Happy Birthday to Shaq and All His Alter Egos
Happy birthday, Shaq!
On this date in 1972, you were born in Newark, N.J. You would eventually blossom into a first-ballot Hall of Famer, one of the most dominant big men of all time (even if you couldn't quite hit those free throws).
But this isn't about your MVP or your four NBA titles...for you have always been a man of far more depth. Actor, rapper, Santa Claus impersonator: Shaq Diesel, you've done it all.
So let us celebrate your 42nd birthday by remembering the various roles you have assumed over the years.
Shaq as Pitchman
Shaq has hawked a variety of products over the years, from Gold Bond to Dove to Buick.
But one of his more famous commercials involved him and fellow legendary big Hakeem Olajuwon fighting over which taco shell is better: crunchy or soft.
That's right, kids: Kevin Love and Nate Robinson were not the first NBA players to star in a Taco Bell commercial.
Here is a clip of one of their commercials. Yes, there was indeed a time when Spike Lee did ads instead of spending all his days wandering the sidelines of MSG dressed like a homeless person.
Shaq as Lego
According to the IMDB.com, Shaq had a a cameo in the highest-grossing film so far in 2014, The Lego Movie.
It makes sense that the Lego people would approach the big man, as he has a long history of collaboration with the toy world.
Who could forget the Shaq Attaq toy line (and that jingle)?
Not only does he become toys, but he also has been known to distribute them as Shaq-A-Claus, according to USA Today.
Shaq as Genie
According to the Encyclopedia Britannica, genie is a derivation of the word jinni, a supernatural spirit from Arabic mythology:
Jinn are beings of flame or air who are capable of assuming human or animal form and are said to dwell in all conceivable inanimate objects—stones, trees, ruins—underneath the earth, in the air, and in fire.
It naturally follows, then, that a jinni can reside in an enchanted boombox and take the form of Shaq Daddy. And that is exactly what happened in the 1996 film Kazaam.
Here is a clip from the movie. Enjoy the acting.
Shaq as Media
Once he retired as a player, Shaq's lively personality made him the natural choice to join Charles Barkley, Ernie Johnson, Kenny Smith and Chris Webber in TNT's Inside the NBA booth.
Shaq's willingness to get silly has often turned Barkley into the sour-faced straight man, and the two heftiest players in the studio (by far) have taken every opportunity to make light of the other's weight.
But perhaps Shaq's best dig at the Chuckster came when he saw the preview of Barkley carrying a notebook during his All-Star weekend interview with President Barack Obama: "Why does he have that notebook? Everyone knows Chuck can't read!"
Shaq as Steel
Actually, Shaq is Steel's alter-ego, John Henry Irons, in this photo.
For those of you who haven't seen the movie (and I assume that is most of you), the Diesel plays a 7'1", 300-pound advanced weapons designer for the military. Believable so far, am I right?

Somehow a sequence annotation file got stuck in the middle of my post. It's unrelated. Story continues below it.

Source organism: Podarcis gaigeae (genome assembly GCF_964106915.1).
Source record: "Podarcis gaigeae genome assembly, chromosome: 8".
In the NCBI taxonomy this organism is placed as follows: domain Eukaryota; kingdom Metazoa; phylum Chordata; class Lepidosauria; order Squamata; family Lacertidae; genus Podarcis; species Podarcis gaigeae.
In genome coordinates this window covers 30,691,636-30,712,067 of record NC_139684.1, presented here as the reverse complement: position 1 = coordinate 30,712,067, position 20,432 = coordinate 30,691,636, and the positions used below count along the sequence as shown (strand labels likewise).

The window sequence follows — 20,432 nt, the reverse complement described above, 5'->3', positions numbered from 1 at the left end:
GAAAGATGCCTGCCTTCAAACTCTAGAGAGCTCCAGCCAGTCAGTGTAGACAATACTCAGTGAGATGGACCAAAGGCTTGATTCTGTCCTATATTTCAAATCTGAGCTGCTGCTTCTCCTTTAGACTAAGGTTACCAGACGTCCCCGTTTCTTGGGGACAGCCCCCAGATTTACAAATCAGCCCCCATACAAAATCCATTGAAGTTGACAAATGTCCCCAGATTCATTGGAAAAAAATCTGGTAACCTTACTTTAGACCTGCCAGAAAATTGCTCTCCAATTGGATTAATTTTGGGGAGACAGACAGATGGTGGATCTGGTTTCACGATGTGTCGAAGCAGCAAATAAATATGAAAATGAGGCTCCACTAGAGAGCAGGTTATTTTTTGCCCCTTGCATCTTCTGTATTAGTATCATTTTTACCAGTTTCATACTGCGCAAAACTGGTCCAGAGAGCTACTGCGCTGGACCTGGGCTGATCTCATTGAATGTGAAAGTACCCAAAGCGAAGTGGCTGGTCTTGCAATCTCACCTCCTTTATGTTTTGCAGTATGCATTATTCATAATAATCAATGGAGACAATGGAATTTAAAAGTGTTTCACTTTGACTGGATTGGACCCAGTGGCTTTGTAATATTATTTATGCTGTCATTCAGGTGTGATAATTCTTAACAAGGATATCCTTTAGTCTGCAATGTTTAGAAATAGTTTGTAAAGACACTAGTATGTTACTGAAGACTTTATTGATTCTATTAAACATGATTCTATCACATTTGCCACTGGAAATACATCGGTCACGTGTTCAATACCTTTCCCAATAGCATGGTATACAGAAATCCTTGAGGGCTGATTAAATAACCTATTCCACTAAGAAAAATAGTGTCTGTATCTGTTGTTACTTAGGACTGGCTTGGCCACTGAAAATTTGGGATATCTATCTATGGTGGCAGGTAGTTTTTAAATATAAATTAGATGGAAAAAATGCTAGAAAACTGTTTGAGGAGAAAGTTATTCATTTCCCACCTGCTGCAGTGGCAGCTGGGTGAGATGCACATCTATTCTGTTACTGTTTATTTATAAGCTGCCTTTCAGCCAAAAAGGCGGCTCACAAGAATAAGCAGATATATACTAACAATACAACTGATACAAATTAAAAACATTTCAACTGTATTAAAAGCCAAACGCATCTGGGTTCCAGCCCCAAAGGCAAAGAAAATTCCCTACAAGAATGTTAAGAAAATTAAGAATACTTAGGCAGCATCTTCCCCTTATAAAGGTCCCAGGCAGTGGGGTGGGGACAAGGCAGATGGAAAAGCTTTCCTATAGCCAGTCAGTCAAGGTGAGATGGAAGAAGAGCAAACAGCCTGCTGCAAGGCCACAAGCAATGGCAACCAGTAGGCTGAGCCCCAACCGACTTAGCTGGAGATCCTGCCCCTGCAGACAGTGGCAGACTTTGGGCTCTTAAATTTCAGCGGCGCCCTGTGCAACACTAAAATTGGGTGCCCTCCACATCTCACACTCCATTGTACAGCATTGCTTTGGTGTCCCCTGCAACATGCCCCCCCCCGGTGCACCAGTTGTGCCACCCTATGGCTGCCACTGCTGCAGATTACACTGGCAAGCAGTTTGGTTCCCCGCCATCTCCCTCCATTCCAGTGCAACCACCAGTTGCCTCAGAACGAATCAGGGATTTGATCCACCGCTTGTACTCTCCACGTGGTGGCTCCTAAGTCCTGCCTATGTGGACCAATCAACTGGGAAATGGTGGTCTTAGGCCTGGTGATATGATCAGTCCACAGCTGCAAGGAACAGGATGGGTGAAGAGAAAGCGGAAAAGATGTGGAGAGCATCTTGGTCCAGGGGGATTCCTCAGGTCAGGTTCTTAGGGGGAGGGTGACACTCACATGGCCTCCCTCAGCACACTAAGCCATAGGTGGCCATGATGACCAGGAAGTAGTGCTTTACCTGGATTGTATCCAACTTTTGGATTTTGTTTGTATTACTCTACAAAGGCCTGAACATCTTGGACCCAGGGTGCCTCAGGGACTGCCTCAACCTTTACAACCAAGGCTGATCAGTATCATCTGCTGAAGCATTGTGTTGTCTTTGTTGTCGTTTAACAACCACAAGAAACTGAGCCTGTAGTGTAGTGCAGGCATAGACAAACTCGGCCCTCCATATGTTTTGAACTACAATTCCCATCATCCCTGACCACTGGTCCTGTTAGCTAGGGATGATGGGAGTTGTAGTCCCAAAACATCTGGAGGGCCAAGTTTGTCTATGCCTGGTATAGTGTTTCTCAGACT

But when some diabolical villain (played by Judd Nelson of The Breakfast Club) starts selling those weapons to inner-city gangs, Shaq teams up with Richard Roundtree (better known as the original Shaft) and child actor Ray J (better known as Kim Kardashian's ex-boyfriend) to create a super suit out of material they found in the junkyard.
Here is a clip. Watch out for the puns.
Shaq as Point Guard
Shaquille O'Neal: point guard? Only in the All-Star Game.
The loosey-goosey style of All-Star weekend always gave Shaq a chance to strut his stuff.
This particular gem comes from the 2007 game. Watch (starting at the 0:38 mark) as Shaq dribbles between his legs and tries to hit Mehmet Okur with a little stutter-step.
Perhaps the craziest thing about that video is the realization that Mehmet did, in fact, make an All-Star team.
Shaq as Rapper
Ah, Shaq the rapper.
While his short-lived musical career may be seen as a joke by this point, SoulTrain.com's Antonio Maurice Daniels pointed out that "some artists who have been in the music industry far longer than Shaq have not surpassed his artistic success."
Among those achievements were one platinum record Shaq Diesel and one gold record Shaq Fu: Da Return. He worked with such hip-hop luminaries as Method Man, RZA, Redman and Mobb Deep.
Even the Notorious B.I.G. lent a verse to the single "You Can't Stop the Reign."
Shaq as the Worst Boxer Ever
If Shaquille O'Neal connects with a punch, there's very little hope for his victim. Fortunately, he has shown time and again that he can't hit the broad side of a barn.
The best example was his "fight" with Chicago Bulls big man Brad Miller.
The TNT crew had some fun with the replay in the clip above. First of all, Shaq swats at Miller like a drunken sumo wrestler, missing by a good two feet. Second, as both Kenny Smith and Charles Barkley pointed out, Charles Oakley was the guy who fouled him in the first place.
Shaq didn't seem to be in a hurry to tangle with the menacing Oakley. But he had an excuse: "We all know Oakley plays like that; Brad don't play like that."